My question is, why not? Instead of spreading out the American and National League teams evenly across the country there should be 2 leagues; East and West. Just draw a line down the middle of the country and flip a coin for the Texas and Minnesota teams. The divisions can then be shaken up and revamped. How many millions of dollars would be saved if instead of flying to California, the Yankee’s could just take a cab to some away games. Hey, they could even take a town car or limo if it helps their egos. Creating geographically separated leagues is the greener and cheaper option.
3) A New Fenway Park
The thought of tearing down Fenway Park is blasphemy to many Sox fans. I was once in that camp but I now think I’m ready to give it up. I’ve been to several other major league baseball parks that were far more modern than Fenway but they lacked the charm and old-fashioned baseball feel that Fenway has. The Padres stadium features a little league field in right field begging bored Padres fan to turn around and watch a cute 5-year-old try to hit a baseball off of a T while 50 of his peers run after it with Justin Bieber-like excitement. The Giants stadium features a giant Coca-Cola bottle slide. Modern baseball parks seem to add tacky gimmicks to take away from the fact that baseball is slow and boring.
The new Fenway park would be different. The Fenway green would be prominent and the green monster would return, but this time with a windows for additional seating behind it. The park must be modern and much bigger, but it would be all about baseball. No slides, no t-shirt guns, no distractions; only improvements that make watching a baseball game more comfortable and easier. The original park would be missed, but it’s negative aspects would certainly not be. Seats are small and crowded and often pointed the wrong way causing right-field sitters to leave with crooked necks and an uncomfortable familiarity with their neighbors right shoulder and neck. But most of all it takes weeks of planning to catch a baseball game. Imagine deciding to go to a baseball game a few hours before it starts by walking up to the counter at the stadium and buying a ticket, legally? It’s unheard of in Boston today.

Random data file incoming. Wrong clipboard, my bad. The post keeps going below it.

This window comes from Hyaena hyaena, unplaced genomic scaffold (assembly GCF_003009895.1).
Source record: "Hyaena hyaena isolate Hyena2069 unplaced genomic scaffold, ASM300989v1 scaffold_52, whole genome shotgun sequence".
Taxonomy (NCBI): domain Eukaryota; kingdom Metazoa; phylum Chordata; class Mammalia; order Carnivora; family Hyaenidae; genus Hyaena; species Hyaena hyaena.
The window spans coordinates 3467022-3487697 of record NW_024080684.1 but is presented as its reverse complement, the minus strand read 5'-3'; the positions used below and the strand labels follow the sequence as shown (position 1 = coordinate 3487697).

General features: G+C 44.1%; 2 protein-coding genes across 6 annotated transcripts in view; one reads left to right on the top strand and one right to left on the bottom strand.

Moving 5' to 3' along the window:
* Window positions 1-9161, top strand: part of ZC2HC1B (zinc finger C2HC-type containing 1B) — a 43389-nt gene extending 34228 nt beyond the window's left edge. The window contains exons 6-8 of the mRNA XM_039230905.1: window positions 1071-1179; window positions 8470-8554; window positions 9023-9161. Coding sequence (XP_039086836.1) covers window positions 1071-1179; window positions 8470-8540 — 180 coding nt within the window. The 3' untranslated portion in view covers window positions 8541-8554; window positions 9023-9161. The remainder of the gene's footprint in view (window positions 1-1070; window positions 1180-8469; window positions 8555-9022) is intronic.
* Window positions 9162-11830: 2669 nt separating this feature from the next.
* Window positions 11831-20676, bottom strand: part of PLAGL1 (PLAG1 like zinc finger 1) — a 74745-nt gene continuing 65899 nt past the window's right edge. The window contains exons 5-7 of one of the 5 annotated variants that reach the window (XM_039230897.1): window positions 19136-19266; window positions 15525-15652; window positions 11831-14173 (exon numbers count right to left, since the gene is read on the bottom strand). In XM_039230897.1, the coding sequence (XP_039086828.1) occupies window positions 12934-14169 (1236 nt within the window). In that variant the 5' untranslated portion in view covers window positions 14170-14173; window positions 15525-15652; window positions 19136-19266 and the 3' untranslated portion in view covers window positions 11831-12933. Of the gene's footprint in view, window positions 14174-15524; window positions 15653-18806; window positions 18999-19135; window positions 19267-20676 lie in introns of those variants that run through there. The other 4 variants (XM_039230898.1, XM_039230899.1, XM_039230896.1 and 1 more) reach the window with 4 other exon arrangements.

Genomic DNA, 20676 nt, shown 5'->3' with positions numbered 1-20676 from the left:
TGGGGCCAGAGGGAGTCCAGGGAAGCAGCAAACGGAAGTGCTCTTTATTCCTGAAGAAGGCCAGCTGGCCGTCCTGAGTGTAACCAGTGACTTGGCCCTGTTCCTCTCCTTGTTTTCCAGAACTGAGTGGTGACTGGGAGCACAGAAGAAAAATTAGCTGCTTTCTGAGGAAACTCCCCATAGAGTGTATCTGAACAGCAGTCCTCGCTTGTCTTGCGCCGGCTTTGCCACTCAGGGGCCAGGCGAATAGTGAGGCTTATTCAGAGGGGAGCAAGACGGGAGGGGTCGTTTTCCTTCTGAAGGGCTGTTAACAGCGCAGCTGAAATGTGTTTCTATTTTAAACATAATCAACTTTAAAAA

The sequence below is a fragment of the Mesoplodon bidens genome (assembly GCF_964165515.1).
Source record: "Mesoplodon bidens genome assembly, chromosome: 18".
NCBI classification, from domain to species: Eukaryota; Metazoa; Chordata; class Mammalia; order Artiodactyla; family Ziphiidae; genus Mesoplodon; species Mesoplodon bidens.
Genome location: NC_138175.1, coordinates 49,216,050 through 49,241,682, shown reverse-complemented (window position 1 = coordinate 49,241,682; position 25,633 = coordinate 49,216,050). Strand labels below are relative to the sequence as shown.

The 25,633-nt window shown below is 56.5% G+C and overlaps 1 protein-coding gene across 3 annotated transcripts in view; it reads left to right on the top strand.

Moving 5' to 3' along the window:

4) Instant Replay
Of all the ideas here this is the one that’s likely to come true, but probably not entirely due to the elegance of the following paragraph. It’s been a tradition that umpires make live calls and don’t take back their calls regardless of the spit and dirt a coach hurls at their face. The fighting between a coach and an umpire is part of baseball, and certainly an entertaining one so I’m not suggesting it’s removed. I’m instead suggesting they have something real to fight about other than each others distorted views of the incident. This does not consist of limited time-outs where managers can pick and chose when to second guess the umpire. Instead, if an umpire doesn’t see a play clearly he just shrugs his shoulder and says “before I say anything, let me jog over to the sidelines and review it quickly”. Or maybe he pulls an iPhone out of his pocket and uses the new iUmpire app to view the replay, and then buys the complete Beatles catalog, again. It’s up the umpire’s discretion completely. It seems so unnecessary to argue over something that can so easily be proven via video tape. It’s like cooking a steak with a soldering iron on top of a perfectly fine oven. (Yes, that was the most applicable metaphor.)
5) Camera Work
HDTVs have done wonders for all horizontally pleasing sports including hockey and football. But like Jai-Alai, baseball doesn’t naturally conform well to the 16×9 screen, and diamond or quarter-pie shaped TVs are as demanded as transparent Pepsi. Televised baseball has an uncomfortable tendency to show long close-ups of players faces. The porn industry learned that this was a bad idea in the 80s, but baseball broadcasting hasn’t yet realized that there is more interesting action going on. A zoomed out view would be preferable, and the use of the split screen could be used to show the close-ups in parallel for those stuck in the current ways.
I still love baseball and what is used to stand for, but it’s now more Sushi and Arugula than it is apple pie. Most of these won’t come true with the possible exception of instant replay. For these to happen the players and umpires need to rethink unselfishly for the good of baseball and its entertainment value. With the amount of money being shoveled out to them it will never happen. Following the example of Dock Ellis of the Pittsburgh Pirates, maybe having the players (or spectators) experiment with LSD is the cheapest and easiest solution to bringing new life to this game.